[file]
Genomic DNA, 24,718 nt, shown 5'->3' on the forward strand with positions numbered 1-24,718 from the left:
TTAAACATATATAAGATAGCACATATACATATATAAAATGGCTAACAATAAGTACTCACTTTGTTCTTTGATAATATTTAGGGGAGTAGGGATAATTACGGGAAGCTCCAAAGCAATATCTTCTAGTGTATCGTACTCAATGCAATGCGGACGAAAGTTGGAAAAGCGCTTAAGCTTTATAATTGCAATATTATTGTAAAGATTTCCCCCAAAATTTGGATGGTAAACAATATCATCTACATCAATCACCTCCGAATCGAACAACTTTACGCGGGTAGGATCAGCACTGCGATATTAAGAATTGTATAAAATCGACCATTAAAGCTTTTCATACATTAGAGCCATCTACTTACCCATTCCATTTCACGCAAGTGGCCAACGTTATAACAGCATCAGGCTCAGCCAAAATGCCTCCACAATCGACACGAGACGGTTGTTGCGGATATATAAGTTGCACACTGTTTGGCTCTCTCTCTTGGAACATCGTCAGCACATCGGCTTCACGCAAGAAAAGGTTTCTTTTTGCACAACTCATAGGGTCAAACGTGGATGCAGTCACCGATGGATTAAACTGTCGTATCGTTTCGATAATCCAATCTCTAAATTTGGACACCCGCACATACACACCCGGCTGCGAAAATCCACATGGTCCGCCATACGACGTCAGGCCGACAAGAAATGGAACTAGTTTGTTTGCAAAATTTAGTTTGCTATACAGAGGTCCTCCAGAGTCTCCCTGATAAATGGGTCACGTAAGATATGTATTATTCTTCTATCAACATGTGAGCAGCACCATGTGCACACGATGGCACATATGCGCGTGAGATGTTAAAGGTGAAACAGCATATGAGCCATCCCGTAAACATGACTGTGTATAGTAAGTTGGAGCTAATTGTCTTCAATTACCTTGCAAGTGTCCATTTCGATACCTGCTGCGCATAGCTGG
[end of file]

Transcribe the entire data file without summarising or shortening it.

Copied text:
Genomic DNA, 24,718 nt, shown 5'->3' on the forward strand with positions numbered 1-24,718 from the left:
TTAAACATATATAAGATAGCACATATACATATATAAAATGGCTAACAATAAGTACTCACTTTGTTCTTTGATAATATTTAGGGGAGTAGGGATAATTACGGGAAGCTCCAAAGCAATATCTTCTAGTGTATCGTACTCAATGCAATGCGGACGAAAGTTGGAAAAGCGCTTAAGCTTTATAATTGCAATATTATTGTAAAGATTTCCCCCAAAATTTGGATGGTAAACAATATCATCTACATCAATCACCTCCGAATCGAACAACTTTACGCGGGTAGGATCAGCACTGCGATATTAAGAATTGTATAAAATCGACCATTAAAGCTTTTCATACATTAGAGCCATCTACTTACCCATTCCATTTCACGCAAGTGGCCAACGTTATAACAGCATCAGGCTCAGCCAAAATGCCTCCACAATCGACACGAGACGGTTGTTGCGGATATATAAGTTGCACACTGTTTGGCTCTCTCTCTTGGAACATCGTCAGCACATCGGCTTCACGCAAGAAAAGGTTTCTTTTTGCACAACTCATAGGGTCAAACGTGGATGCAGTCACCGATGGATTAAACTGTCGTATCGTTTCGATAATCCAATCTCTAAATTTGGACACCCGCACATACACACCCGGCTGCGAAAATCCACATGGTCCGCCATACGACGTCAGGCCGACAAGAAATGGAACTAGTTTGTTTGCAAAATTTAGTTTGCTATACAGAGGTCCTCCAGAGTCTCCCTGATAAATGGGTCACGTAAGATATGTATTATTCTTCTATCAACATGTGAGCAGCACCATGTGCACACGATGGCACATATGCGCGTGAGATGTTAAAGGTGAAACAGCATATGAGCCATCCCGTAAACATGACTGTGTATAGTAAGTTGGAGCTAATTGTCTTCAATTACCTTGCAAGTGTCCATTTCGATACCTGCTGCGCATAGCTGG